|Contador at Paris-Nice, 2007|
(image credit: Goldenbembel CC BY 2.0)
Stephen Roche became the first Irishman to win in 1981 - and with Sean Kelly winning the next year and then for the following six in a row, Ireland became the nation with the third highest number of victories in the history of this race. In addition to the second Irish win, 1982 saw the death of Jean Leulliot, who had been involved in the race ever since 1951 when the event - which had been run once since the Second World War, in 1946, but not again - was revived by Route et Piste magazine at the suggestion of Nice's mayor Jean Medecin who thought it would attract tourists, then became race director in 1957. After his death, his daughter Josette took over and became possibly the only female director of a major international event in the history of cycling. That wasn't the only notable aspect of Paris-Nice that year - it also started in a foreign country for the first time: at Luingne in Belgium.
Dario Frigo won in 2001, when the race began in Nevers - an excellent result for a relatively little-known rider, but one that he may not have won fairly: at the Tour de France four years later, he was arrested after police found ten doses of EPO hidden in his wife's car and his career came to an end. Alberto Contador won in 2007 after his Discovery team gave a textbook demonstration of tactics and their effectiveness, skillfully grinding away at Gerolteiner until they were powerless to assist leader Davide Rebellin as he tried in vain to keep up with the Spaniard on the final climb. The classification leaders' jerseys have been altered numerous times during the history of Paris-Nice and 2007 saw changes to two: the Points jersey changed back to green for the first time since 1954 and the Youth jersey became white after being blue and white since the classification's introduction in 2002.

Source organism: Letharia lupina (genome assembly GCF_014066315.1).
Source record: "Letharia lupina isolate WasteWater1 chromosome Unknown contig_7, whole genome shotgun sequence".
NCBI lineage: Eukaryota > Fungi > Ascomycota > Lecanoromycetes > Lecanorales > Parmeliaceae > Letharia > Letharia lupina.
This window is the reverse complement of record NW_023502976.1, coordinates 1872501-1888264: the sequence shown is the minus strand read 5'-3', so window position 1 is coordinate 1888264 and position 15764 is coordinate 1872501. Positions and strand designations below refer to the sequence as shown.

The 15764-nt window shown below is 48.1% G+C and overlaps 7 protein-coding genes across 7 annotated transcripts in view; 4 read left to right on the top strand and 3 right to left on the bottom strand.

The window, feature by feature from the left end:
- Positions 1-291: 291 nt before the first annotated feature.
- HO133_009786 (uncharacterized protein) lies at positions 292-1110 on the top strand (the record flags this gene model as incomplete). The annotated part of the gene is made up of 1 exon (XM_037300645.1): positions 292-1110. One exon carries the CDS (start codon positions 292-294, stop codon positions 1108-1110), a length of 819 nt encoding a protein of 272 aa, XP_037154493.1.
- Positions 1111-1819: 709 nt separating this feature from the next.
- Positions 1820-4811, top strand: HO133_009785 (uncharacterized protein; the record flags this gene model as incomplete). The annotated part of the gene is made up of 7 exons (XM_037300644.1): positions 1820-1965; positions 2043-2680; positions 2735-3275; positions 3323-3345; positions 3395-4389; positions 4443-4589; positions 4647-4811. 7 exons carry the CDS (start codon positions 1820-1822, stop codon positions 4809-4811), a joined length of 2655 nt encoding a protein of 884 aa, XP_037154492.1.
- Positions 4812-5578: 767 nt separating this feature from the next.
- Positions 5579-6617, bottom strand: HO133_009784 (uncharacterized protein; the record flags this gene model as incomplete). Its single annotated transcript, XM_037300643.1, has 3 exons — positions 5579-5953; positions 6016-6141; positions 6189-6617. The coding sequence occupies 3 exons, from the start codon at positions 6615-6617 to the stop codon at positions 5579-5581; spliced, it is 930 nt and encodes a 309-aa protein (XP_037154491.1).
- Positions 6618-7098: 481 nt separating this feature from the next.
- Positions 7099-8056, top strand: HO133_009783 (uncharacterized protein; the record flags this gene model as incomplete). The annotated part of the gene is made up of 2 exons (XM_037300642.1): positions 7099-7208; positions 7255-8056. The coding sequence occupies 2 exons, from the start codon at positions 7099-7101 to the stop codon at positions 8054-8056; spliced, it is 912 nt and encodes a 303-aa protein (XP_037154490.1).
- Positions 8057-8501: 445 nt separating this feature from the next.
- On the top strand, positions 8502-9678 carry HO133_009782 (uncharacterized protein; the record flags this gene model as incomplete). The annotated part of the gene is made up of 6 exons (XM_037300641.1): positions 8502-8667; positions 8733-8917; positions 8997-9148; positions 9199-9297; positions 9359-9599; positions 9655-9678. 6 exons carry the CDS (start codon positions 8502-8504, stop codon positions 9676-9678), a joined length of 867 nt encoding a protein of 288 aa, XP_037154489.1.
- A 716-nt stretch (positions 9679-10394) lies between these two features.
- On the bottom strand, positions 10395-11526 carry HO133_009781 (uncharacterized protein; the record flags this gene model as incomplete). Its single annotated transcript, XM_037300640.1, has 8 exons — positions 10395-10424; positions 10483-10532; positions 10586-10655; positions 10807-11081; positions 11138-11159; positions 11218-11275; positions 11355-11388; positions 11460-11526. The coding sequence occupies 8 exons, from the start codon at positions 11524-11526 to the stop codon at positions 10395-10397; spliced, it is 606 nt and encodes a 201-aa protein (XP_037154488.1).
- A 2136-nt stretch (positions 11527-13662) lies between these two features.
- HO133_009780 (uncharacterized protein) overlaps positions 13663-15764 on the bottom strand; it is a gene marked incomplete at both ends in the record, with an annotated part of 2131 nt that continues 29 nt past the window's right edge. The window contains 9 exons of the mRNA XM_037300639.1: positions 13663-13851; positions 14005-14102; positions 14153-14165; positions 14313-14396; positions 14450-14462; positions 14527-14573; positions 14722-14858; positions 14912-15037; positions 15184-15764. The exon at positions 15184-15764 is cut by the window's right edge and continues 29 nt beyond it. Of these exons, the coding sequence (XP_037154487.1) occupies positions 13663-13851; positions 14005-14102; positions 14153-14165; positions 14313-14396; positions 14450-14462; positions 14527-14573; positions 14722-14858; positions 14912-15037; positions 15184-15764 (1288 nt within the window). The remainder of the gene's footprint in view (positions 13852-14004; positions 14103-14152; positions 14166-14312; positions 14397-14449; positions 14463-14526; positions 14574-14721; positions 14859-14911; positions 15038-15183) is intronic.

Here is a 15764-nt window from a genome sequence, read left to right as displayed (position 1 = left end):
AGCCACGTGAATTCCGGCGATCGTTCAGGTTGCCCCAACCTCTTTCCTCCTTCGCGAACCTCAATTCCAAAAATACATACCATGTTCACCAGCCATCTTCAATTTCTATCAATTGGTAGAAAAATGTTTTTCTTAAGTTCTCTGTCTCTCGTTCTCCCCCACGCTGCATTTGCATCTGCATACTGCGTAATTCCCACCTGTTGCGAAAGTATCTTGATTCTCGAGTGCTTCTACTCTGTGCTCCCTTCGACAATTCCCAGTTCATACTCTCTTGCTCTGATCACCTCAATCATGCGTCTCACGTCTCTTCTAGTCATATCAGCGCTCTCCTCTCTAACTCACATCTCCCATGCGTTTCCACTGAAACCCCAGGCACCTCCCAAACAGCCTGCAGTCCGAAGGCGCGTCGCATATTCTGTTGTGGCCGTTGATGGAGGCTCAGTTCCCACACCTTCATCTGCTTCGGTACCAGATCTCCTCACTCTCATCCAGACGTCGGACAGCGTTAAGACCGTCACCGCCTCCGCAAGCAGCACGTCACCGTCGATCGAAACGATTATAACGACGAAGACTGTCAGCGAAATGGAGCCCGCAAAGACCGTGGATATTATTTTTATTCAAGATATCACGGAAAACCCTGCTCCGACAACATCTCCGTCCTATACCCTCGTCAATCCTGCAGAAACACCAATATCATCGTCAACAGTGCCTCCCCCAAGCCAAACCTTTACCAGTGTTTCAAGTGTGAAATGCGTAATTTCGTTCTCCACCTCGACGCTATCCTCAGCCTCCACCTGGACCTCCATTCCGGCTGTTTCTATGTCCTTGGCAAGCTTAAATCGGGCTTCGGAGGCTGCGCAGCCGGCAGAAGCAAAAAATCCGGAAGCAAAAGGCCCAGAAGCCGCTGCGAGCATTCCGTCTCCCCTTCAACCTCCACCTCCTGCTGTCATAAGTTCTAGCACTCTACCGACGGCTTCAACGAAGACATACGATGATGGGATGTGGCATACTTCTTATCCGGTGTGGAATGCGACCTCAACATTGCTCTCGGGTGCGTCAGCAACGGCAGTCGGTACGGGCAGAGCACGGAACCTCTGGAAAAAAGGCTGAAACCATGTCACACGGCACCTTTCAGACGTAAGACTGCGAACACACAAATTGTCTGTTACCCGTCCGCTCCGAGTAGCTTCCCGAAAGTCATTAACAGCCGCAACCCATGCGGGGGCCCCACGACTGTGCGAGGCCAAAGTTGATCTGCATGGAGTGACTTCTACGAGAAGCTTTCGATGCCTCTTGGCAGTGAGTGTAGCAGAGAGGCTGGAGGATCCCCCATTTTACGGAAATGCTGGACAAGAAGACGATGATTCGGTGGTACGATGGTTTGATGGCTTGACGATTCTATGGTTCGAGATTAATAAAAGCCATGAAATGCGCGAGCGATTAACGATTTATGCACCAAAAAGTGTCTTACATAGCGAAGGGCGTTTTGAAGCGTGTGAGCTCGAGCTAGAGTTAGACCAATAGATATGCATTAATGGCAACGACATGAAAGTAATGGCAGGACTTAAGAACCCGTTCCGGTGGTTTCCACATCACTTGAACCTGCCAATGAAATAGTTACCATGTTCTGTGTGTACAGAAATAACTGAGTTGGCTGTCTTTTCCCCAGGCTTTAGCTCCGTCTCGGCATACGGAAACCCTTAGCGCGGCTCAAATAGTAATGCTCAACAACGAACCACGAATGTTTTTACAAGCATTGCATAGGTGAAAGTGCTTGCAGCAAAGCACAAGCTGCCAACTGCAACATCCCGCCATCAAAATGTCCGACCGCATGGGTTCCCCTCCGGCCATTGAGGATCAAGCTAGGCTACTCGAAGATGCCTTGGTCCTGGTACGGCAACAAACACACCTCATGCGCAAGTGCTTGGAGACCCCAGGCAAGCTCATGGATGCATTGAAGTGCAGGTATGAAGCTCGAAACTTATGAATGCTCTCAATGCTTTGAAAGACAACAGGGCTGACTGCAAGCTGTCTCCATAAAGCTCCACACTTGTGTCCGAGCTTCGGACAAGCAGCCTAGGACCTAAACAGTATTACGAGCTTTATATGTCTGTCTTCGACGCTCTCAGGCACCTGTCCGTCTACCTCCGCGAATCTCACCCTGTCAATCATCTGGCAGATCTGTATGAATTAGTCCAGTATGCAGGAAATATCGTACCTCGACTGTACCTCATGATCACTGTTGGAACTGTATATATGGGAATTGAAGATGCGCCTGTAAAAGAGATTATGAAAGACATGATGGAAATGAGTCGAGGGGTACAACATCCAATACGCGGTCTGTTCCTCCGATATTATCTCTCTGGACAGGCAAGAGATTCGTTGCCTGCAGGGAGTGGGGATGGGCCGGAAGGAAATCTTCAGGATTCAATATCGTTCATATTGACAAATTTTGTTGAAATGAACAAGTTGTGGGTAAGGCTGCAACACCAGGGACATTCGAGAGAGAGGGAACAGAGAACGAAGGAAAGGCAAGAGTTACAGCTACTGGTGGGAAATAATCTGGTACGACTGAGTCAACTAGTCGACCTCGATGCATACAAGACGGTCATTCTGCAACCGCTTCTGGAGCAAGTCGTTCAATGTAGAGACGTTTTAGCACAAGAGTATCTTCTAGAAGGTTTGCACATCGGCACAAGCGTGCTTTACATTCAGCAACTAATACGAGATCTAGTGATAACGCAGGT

(image credit: Diane Krauss CC BY-SA 3.0)
Slovenian mountain biker Blaža Klemenčič was born on this day in 1980 and won several honours in competitive skiing and mountain climbing before cycling. She won the European MTB Marathon Championship in 2004 and was 4th in the same event in 2010.
Jan Zybert, born in Lodz, Poland in 1908, won 3rd place in the sprint at his National Track Championships in 1927 and competed in the 1928 Olympics. His real name was Jan Siebert, a Jewish surname, and he is believed to have died sometime in 1943 either during his country's occupation by the Nazis or in a death camp.
On this day in 2003, Kazakh rider Andrei Kivilev collided with Cofidis team mate Marek Rutkiewicz and Gerolsteiner's Volker Ordowski at the Paris-Nice. The two men he'd hit were unhurt and finished the stage but Kivilev fell heavily, hitting his head hard on the road and did not get up. When doctors reached him moments later, he was in a coma and died the next day, leaving behind his wife and baby son. Kivilev's death forced riders to accept a new UCI proposal to make the wearing of helmets compulsory in all races and, as such, has almost certainly saved many lives.
Steffen Wesemann, born in Wolmirstedt, Germany on this day in 1971, won the Peace Race a record five times (1992, 1996, 1997, 1999, 2003). He also won the 2004 Tour of Flanders and came 3rd at Paris-Roubaix in 2007 before retiring in 2008.
Peter Bissell was born on this day in 2007 at Hitchen, UK. He was 2004 British Hill Climb Champion and, in 2006, became Under-23 Road Race Champion. He was born on the 11th of March 1986 in Stevenage, Hertfordshire and died after suffering a fit, aged 21.
Tanel Kangert, born in Vändra, Estonia in 1987 won some good results as an amateur, leading to a contract with AG2R-Prévoyance for 2007 - which he repaid with victory at the Tour du Gevaudan, the Tour de Franche Comté Cycliste and the Under-23 Road Race Championship. He won the National Time Trial Championship at Elite level the next year but was forced to miss 2009 in its entirety after a knee injury that both threatened his future career and led to him being sacked by the team. In 2010, he was able to find a place on his national team and won another National Time Trial title, later being offered a contract with Astana for 2011 and riding the Vuelta a Espana with them.
Other births: Giuseppe Martinelli (Italy, 1955); Harry Kent (New Zealand, 1947); Liam Phillips (Great Britain, 1989); Mircea Romaşcanu (Romania, 1953); Negousse Mengistou (Ethiopia, 1932); Eduardo Uribe (Mexico, 1970); Mohamed Kholafy (Egypt, 1977); Unto Hautalahti (Finland, 1936); Qian Yunjuan (China, 1977); Alfred Tonello (France, 1929, died 1996); Alfredo Dinale (Italy, 1900, died 1976).